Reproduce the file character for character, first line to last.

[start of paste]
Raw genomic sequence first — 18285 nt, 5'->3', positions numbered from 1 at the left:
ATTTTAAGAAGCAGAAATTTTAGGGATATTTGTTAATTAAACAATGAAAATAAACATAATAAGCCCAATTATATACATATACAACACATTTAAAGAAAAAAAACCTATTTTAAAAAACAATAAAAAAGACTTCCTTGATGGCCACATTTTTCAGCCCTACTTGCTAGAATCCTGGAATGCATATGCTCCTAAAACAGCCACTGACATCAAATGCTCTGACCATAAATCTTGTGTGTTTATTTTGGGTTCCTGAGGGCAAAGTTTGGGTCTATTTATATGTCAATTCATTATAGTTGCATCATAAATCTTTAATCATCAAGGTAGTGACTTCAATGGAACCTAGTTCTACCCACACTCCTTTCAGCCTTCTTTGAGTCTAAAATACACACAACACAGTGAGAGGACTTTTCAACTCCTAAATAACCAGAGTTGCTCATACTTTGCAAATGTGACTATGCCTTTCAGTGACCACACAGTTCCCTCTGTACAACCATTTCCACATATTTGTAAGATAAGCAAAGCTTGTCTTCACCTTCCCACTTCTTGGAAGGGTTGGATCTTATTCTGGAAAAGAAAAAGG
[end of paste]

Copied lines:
Raw genomic sequence first — 18285 nt, 5'->3', positions numbered from 1 at the left:
ATTTTAAGAAGCAGAAATTTTAGGGATATTTGTTAATTAAACAATGAAAATAAACATAATAAGCCCAATTATATACATATACAACACATTTAAAGAAAAAAAACCTATTTTAAAAAACAATAAAAAAGACTTCCTTGATGGCCACATTTTTCAGCCCTACTTGCTAGAATCCTGGAATGCATATGCTCCTAAAACAGCCACTGACATCAAATGCTCTGACCATAAATCTTGTGTGTTTATTTTGGGTTCCTGAGGGCAAAGTTTGGGTCTATTTATATGTCAATTCATTATAGTTGCATCATAAATCTTTAATCATCAAGGTAGTGACTTCAATGGAACCTAGTTCTACCCACACTCCTTTCAGCCTTCTTTGAGTCTAAAATACACACAACACAGTGAGAGGACTTTTCAACTCCTAAATAACCAGAGTTGCTCATACTTTGCAAATGTGACTATGCCTTTCAGTGACCACACAGTTCCCTCTGTACAACCATTTCCACATATTTGTAAGATAAGCAAAGCTTGTCTTCACCTTCCCACTTCTTGGAAGGGTTGGATCTTATTCTGGAAAAGAAAAAGG